Nearly 80 percent of people infected with the virus will have no symptoms. Typically, symptoms are mild and include fever, rash, joint soreness and/or redness of eyes.

International health officials have found a connection between pregnant women contracting the virus and a birth defect called microcephaly in their newborn infants. According to the CDC, babies with microcephaly often have smaller head sizes and brains that might not have developed properly.

According to the CDC, Zika virus has the potential to be spread through a mosquito bite, through unprotected sexual contact, through blood transfusion and an infected pregnant woman can pass Zika virus to her fetus during pregnancy.

There is not currently a vaccine for Zika virus. The best prevention measure is to avoid mosquito bites in areas with ongoing transmission. There have been no reported cases of Zika virus contracted from a mosquito bite in Missouri. Ways to avoid mosquito bites while outdoors include wearing EPA-registered insect repellent with DEET, wearing pants and long sleeves, or remaining indoors in an air conditioned environment.

The CDC is recommending pregnant women avoid traveling to Zika-affected areas which include areas of Florida and countries ranging from Mexico into the Caribbean, Central America and South America.

All travelers returning from these areas should take precautions like wearing EPA-registered insect repellent to avoid mosquitoes. Additionally, all travelers to these areas should abstain from sex or use condoms for at least 8 weeks after returning. If a traveler or a traveler's partner is pregnant or trying to become pregnant, a doctor should be consulted for specific guidance. Also, returning travelers should immediately contact their health care providers if at any point they feel they may have Zika virus. 

Since the beginning of the year, DHSS has regularly updated health care providers and the public about Zika virus in addition to coordinating the approval of Missourians for testing.

Please consult our additional resources for more information about Zika virus: http://health.mo.gov/living/healthcondiseases/communicable/zika/.

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Wed, 14 Sep 2016 16:48:04 CST
<![CDATA[ Tests confirm three travelers infected with Zika virus]]>The Missouri Department of Health and Senior Services confirmed three cases of Zika virus, including two non-pregnant women and one man. All three had been to areas where Zika virus is being transmitted locally, specifically the Dominican Republic, El Salvador and the Philippines. These cases bring the total number of travel-related cases found in Missouri to 27.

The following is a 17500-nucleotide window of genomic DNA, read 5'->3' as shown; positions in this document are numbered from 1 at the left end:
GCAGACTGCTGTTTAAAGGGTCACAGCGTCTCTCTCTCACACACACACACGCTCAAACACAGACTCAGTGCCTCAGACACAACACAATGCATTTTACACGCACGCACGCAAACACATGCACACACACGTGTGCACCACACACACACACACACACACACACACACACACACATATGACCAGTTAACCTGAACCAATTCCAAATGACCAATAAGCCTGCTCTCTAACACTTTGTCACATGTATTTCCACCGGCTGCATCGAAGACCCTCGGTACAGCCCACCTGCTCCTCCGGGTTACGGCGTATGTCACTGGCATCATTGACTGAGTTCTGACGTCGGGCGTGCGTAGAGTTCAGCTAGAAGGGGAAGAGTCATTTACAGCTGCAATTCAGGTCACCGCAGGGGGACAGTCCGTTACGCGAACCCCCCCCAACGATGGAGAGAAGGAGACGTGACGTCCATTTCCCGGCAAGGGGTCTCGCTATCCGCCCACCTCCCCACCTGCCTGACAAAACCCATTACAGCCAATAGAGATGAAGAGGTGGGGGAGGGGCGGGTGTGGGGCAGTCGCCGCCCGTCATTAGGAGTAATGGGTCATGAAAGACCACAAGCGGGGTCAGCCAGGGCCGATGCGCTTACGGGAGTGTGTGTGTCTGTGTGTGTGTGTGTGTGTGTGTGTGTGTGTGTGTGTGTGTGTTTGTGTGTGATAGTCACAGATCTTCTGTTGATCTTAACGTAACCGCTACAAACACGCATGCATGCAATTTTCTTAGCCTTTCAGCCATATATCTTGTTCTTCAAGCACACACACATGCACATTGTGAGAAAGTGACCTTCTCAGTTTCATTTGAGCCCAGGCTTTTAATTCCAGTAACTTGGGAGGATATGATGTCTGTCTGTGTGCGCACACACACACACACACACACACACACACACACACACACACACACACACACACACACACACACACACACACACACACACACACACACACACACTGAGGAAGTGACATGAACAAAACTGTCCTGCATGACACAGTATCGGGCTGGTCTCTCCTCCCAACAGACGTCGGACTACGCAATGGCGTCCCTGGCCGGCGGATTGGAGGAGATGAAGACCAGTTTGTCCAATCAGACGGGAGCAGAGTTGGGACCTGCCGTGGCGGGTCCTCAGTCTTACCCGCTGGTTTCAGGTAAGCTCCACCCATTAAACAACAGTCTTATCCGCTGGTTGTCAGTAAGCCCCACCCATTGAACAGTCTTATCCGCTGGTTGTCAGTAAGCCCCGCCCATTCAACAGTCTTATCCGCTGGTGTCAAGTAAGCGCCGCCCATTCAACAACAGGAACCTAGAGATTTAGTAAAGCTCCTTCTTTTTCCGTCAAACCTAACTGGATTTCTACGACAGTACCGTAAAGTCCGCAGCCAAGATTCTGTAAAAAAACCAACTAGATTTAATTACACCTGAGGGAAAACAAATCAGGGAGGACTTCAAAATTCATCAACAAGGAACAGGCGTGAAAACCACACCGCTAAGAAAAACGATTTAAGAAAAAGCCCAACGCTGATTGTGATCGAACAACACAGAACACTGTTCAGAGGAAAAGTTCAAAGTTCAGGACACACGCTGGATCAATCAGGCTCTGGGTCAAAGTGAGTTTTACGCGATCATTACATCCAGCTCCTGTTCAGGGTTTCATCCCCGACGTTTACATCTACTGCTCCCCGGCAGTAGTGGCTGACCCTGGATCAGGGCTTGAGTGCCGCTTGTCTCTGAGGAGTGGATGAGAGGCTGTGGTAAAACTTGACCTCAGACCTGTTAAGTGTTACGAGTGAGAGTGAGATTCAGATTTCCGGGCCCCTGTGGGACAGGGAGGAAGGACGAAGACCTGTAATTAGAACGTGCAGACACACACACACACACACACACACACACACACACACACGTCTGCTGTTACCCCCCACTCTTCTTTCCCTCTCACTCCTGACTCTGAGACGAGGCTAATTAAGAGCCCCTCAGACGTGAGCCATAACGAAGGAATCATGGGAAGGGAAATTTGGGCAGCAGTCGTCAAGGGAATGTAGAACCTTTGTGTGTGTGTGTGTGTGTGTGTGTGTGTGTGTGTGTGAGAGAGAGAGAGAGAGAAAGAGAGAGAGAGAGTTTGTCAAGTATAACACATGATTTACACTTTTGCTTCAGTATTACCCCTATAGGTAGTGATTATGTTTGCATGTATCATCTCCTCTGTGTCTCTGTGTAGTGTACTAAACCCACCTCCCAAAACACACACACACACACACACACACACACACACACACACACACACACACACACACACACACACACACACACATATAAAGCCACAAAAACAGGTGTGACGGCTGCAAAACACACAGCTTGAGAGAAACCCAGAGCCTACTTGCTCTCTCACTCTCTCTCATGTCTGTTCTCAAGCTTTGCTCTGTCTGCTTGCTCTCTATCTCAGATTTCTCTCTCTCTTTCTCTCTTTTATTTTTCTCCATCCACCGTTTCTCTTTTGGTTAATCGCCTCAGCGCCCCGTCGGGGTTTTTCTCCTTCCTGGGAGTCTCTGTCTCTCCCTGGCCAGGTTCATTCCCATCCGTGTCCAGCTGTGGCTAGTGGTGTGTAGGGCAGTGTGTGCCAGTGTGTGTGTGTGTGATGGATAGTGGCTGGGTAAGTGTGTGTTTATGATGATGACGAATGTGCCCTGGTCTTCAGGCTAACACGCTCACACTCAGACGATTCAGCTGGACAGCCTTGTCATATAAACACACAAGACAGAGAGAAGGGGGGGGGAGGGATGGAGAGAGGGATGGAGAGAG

Nearly 80 percent of people infected with the virus will have no symptoms. Typically, symptoms are mild and include fever, rash, joint soreness and/or redness of eyes.

International health officials have found a connection between pregnant women contracting the virus and a birth defect called microcephaly in their newborn infants. According to the CDC, babies with microcephaly often have smaller head sizes and brains that might not have developed properly.

According to the CDC, Zika virus has the potential to be spread through a mosquito bite, through unprotected sexual contact, through blood transfusion and an infected pregnant woman can pass Zika virus to her fetus during pregnancy.

There is not currently a vaccine for Zika virus. The best prevention measure is to avoid mosquito bites in areas with ongoing transmission. There have been no reported cases of Zika virus contracted from a mosquito bite in Missouri. Ways to avoid mosquito bites while outdoors include wearing EPA-registered insect repellent with DEET, wearing pants and long sleeves, or remaining indoors in an air conditioned environment.

The CDC is recommending pregnant women avoid traveling to Zika-affected areas which include areas of Florida and countries ranging from Mexico into the Caribbean, Central America and South America.

All travelers returning from these areas should take precautions like wearing EPA-registered insect repellent to avoid mosquitoes. Additionally, all travelers to these areas should abstain from sex or use condoms for at least 8 weeks after returning. If a traveler or a traveler's partner is pregnant or trying to become pregnant, a doctor should be consulted for specific guidance. Also, returning travelers should immediately contact their health care providers if at any point they feel they may have Zika virus. 

Since the beginning of the year, DHSS has regularly updated health care providers and the public about Zika virus in addition to coordinating the approval of Missourians for testing.

Please consult our additional resources for more information about Zika virus: http://health.mo.gov/living/healthcondiseases/communicable/zika/.

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Fri, 02 Sep 2016 16:38:54 CST